"Each man has a song and this is my song." (Leonard Cohen)

Friday, May 24, 2013

Billy Two Hats (MGM/Universal/United Artists, 1974)


Peck's last Western








http://jeffarnoldblog.blogspot.fr/2011/03/billy-two-hats-mgmuniversalunited.htmlGregory Peck's last Western was a 'matzo-ball western'. Or it was filmed in Israel anyway. But this is no cheap Eurotrash; it’s a classy, gritty, tight tale written by the excellent Alan Sharp (Ulzana’s Raid) but this time with Peck in the aging toughie role instead of Burt Lancaster.

Perhaps because Sharp was a Scot, Peck had to play one. This was unfortunate, as it always is when Hollywood actors try foreign accents. Gregory makes a good stab at it but it never really works. Even when specialists like Meryl Streep do it, it still sounds phony. It’s a pity because Peck is after all Peck and was always splendid in Westerns.

The setting is the same as that of Ulzana, Arizona, and we have desert and Apaches. There is almost something Elmore Leonardish about the tale. It’s spare, convincing, realistic.

Mediocre bank robber Arch Deans (Peck) rescues his friend and partner, Billy (Desi Arnaz Jr., very good) from the clutches of Sheriff Gifford (Jack Warden, excellent) and his friend Copeland (David Huddleston, also top class), owner of a ratty saloon in the middle of nowhere. I also liked Copeland’s stout Indian wife (Dawn Little Sky), stoic and imperturbable. The sheriff has his prejudices but tries to be a decent man. Copeland is old but still hoping for better things.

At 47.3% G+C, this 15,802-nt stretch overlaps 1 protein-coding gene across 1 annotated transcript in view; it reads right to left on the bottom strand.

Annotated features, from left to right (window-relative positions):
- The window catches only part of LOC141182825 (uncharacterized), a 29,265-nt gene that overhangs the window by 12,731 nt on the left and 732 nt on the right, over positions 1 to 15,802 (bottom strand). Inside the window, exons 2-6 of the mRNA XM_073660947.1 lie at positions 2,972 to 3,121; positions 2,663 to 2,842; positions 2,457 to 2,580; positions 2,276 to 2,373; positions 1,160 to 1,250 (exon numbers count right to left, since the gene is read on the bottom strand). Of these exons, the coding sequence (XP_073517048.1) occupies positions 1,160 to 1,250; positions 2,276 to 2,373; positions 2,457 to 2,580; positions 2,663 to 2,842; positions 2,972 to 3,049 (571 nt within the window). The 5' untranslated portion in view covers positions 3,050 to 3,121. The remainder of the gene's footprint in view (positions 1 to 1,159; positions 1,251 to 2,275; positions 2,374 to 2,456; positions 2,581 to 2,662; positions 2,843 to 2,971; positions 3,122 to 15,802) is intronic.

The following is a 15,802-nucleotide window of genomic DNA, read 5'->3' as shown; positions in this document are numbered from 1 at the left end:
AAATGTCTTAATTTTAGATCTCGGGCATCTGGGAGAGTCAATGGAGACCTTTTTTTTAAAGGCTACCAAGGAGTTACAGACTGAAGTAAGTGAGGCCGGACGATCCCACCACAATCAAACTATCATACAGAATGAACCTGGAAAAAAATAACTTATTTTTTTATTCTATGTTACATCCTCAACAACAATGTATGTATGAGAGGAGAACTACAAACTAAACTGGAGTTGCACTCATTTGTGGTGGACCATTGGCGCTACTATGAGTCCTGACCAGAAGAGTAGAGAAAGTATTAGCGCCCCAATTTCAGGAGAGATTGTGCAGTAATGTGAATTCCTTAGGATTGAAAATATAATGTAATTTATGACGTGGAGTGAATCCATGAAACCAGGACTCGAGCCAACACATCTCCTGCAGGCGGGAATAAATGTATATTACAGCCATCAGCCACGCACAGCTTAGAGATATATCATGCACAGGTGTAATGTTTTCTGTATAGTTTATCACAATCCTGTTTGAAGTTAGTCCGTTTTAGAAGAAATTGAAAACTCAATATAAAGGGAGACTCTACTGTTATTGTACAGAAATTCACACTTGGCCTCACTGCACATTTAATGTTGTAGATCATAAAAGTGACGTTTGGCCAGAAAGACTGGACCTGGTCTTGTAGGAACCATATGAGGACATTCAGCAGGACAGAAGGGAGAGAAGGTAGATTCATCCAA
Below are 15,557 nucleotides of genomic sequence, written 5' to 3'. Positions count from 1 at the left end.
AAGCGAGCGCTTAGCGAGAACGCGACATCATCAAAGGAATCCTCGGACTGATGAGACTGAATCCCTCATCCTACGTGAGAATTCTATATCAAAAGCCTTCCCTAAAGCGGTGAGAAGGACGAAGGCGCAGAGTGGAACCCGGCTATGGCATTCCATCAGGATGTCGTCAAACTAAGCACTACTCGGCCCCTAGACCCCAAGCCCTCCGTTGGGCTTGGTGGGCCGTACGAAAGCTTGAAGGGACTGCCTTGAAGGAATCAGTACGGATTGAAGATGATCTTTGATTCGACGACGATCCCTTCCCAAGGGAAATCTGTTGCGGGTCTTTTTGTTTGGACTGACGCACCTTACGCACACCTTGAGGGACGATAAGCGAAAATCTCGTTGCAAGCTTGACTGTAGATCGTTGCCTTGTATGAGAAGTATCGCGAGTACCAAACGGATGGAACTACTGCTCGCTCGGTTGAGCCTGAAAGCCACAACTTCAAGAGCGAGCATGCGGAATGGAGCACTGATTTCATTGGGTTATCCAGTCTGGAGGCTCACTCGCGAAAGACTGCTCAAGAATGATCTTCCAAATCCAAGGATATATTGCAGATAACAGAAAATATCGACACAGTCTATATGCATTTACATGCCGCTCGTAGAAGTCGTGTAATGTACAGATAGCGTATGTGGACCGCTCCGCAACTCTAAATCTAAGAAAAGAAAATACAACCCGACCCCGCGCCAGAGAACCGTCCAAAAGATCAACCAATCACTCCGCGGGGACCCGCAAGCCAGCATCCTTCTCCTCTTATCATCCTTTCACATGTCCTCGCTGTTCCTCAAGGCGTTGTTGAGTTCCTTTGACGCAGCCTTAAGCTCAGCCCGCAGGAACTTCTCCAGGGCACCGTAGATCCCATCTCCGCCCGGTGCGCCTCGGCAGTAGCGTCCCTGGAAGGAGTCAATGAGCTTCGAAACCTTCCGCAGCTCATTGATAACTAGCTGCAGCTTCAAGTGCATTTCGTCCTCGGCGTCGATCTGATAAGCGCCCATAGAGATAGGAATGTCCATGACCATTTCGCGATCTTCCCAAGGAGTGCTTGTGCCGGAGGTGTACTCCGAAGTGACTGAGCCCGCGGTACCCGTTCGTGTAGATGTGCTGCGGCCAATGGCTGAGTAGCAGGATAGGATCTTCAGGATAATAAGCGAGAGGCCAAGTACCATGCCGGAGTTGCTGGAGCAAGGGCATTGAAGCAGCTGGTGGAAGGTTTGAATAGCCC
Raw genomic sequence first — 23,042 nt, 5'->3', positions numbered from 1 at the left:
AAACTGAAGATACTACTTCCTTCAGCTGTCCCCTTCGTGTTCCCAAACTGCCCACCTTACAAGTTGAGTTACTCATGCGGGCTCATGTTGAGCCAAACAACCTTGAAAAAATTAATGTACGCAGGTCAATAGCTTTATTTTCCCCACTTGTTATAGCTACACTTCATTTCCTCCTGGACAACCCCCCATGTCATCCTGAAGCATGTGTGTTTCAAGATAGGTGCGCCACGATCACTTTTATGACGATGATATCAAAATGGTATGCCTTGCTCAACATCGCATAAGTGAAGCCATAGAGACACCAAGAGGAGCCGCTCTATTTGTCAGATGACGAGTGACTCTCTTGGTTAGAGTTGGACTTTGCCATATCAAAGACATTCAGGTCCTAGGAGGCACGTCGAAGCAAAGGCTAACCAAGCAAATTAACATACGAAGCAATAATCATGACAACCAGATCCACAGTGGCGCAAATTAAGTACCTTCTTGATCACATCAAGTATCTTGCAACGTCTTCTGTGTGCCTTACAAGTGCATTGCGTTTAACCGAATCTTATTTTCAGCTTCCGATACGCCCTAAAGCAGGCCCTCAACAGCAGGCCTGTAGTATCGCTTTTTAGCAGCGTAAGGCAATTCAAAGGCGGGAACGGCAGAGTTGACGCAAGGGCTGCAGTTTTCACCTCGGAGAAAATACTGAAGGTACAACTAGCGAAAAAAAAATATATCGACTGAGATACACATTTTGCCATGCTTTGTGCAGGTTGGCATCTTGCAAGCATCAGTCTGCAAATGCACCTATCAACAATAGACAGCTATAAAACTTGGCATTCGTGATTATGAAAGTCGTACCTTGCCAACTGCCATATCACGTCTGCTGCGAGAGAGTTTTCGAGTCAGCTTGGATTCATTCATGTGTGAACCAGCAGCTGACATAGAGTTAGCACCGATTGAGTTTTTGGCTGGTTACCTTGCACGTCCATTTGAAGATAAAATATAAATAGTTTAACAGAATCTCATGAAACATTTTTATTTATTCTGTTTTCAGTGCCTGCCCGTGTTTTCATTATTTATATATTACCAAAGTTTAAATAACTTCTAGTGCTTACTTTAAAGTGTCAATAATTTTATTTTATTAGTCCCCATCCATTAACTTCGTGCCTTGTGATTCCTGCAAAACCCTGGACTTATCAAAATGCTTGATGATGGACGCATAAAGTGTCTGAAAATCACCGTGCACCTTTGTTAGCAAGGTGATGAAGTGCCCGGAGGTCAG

It’s a pursuit drama. The law chases the fugitives through the desert as they try to cross over into Sonora. They pay a farmer (John Pearce, solid) to carry broken-legged Deans to San Carlos in a wagon. Billy meanwhile stays with the farmer’s young stuttering wife Esther (Sian Barbara Allen, good). The Apaches intervene. One has a parasol.

The Israeli scenery is fine - arid and hostile - and very well photographed by Brian West. The music (John Scott) is dark and modern and rather good. The costumes and production design (Anthony Pratt) are very convincing and the look of the thing is right. The Apaches’ teeth are rotting. It was directed by one Ted Kotcheff, not the first name that springs to your mind when you think of Western directors but he did a good job. Pursuit tales can move very slowly and seem long. This one has enough tension and pace to keep us gripped. Kotcheff elicited good performances from the cast. Of course he had Peck, but the others shine too.

This is a good little Western. It’s not Peck’s best (after all, it would be very hard to better The Gunfighter or The Bravados) but it’s rather like The Stalking Moon of five or six years previously: it’s a tense, well-written, exciting drama with fine performances. Pity about that accent.


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